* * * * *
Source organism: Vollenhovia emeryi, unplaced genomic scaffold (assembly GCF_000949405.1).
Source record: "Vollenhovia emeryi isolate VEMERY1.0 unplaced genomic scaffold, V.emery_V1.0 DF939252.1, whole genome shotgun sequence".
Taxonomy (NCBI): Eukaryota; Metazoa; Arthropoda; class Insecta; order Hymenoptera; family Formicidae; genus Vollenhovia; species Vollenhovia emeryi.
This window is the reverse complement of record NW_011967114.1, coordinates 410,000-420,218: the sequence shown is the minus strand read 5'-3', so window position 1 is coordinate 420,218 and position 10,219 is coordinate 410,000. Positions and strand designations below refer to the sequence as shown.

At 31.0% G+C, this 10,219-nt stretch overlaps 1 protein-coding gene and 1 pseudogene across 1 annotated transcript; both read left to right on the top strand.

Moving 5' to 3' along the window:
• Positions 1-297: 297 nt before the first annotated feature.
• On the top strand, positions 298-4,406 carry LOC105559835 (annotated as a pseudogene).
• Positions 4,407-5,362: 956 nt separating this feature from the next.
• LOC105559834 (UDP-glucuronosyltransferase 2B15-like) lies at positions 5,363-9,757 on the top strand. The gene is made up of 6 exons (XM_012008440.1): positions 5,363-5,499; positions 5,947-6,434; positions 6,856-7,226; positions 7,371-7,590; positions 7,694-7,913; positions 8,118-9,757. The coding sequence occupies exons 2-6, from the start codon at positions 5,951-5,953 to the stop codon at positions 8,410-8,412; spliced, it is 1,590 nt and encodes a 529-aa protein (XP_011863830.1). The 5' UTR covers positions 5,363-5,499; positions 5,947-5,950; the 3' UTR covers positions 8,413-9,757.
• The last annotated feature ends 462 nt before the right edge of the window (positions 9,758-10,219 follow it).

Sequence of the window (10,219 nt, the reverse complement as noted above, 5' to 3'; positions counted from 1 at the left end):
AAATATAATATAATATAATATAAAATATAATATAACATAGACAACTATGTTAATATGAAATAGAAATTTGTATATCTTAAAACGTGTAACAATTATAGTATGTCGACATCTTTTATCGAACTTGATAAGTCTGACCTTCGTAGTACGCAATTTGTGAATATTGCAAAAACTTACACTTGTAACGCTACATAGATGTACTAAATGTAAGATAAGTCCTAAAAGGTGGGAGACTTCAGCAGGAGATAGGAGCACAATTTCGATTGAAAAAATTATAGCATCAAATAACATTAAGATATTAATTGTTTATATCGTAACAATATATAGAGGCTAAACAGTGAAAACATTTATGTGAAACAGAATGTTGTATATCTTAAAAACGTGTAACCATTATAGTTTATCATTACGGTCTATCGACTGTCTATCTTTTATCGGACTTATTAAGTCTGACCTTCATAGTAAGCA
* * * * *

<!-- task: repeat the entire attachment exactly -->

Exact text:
Source organism: Vollenhovia emeryi, unplaced genomic scaffold (assembly GCF_000949405.1).
Source record: "Vollenhovia emeryi isolate VEMERY1.0 unplaced genomic scaffold, V.emery_V1.0 DF939252.1, whole genome shotgun sequence".
Taxonomy (NCBI): Eukaryota; Metazoa; Arthropoda; class Insecta; order Hymenoptera; family Formicidae; genus Vollenhovia; species Vollenhovia emeryi.
This window is the reverse complement of record NW_011967114.1, coordinates 410,000-420,218: the sequence shown is the minus strand read 5'-3', so window position 1 is coordinate 420,218 and position 10,219 is coordinate 410,000. Positions and strand designations below refer to the sequence as shown.

At 31.0% G+C, this 10,219-nt stretch overlaps 1 protein-coding gene and 1 pseudogene across 1 annotated transcript; both read left to right on the top strand.

Moving 5' to 3' along the window:
• Positions 1-297: 297 nt before the first annotated feature.
• On the top strand, positions 298-4,406 carry LOC105559835 (annotated as a pseudogene).
• Positions 4,407-5,362: 956 nt separating this feature from the next.
• LOC105559834 (UDP-glucuronosyltransferase 2B15-like) lies at positions 5,363-9,757 on the top strand. The gene is made up of 6 exons (XM_012008440.1): positions 5,363-5,499; positions 5,947-6,434; positions 6,856-7,226; positions 7,371-7,590; positions 7,694-7,913; positions 8,118-9,757. The coding sequence occupies exons 2-6, from the start codon at positions 5,951-5,953 to the stop codon at positions 8,410-8,412; spliced, it is 1,590 nt and encodes a 529-aa protein (XP_011863830.1). The 5' UTR covers positions 5,363-5,499; positions 5,947-5,950; the 3' UTR covers positions 8,413-9,757.
• The last annotated feature ends 462 nt before the right edge of the window (positions 9,758-10,219 follow it).

Sequence of the window (10,219 nt, the reverse complement as noted above, 5' to 3'; positions counted from 1 at the left end):
AAATATAATATAATATAATATAAAATATAATATAACATAGACAACTATGTTAATATGAAATAGAAATTTGTATATCTTAAAACGTGTAACAATTATAGTATGTCGACATCTTTTATCGAACTTGATAAGTCTGACCTTCGTAGTACGCAATTTGTGAATATTGCAAAAACTTACACTTGTAACGCTACATAGATGTACTAAATGTAAGATAAGTCCTAAAAGGTGGGAGACTTCAGCAGGAGATAGGAGCACAATTTCGATTGAAAAAATTATAGCATCAAATAACATTAAGATATTAATTGTTTATATCGTAACAATATATAGAGGCTAAACAGTGAAAACATTTATGTGAAACAGAATGTTGTATATCTTAAAAACGTGTAACCATTATAGTTTATCATTACGGTCTATCGACTGTCTATCTTTTATCGGACTTATTAAGTCTGACCTTCATAGTAAGCA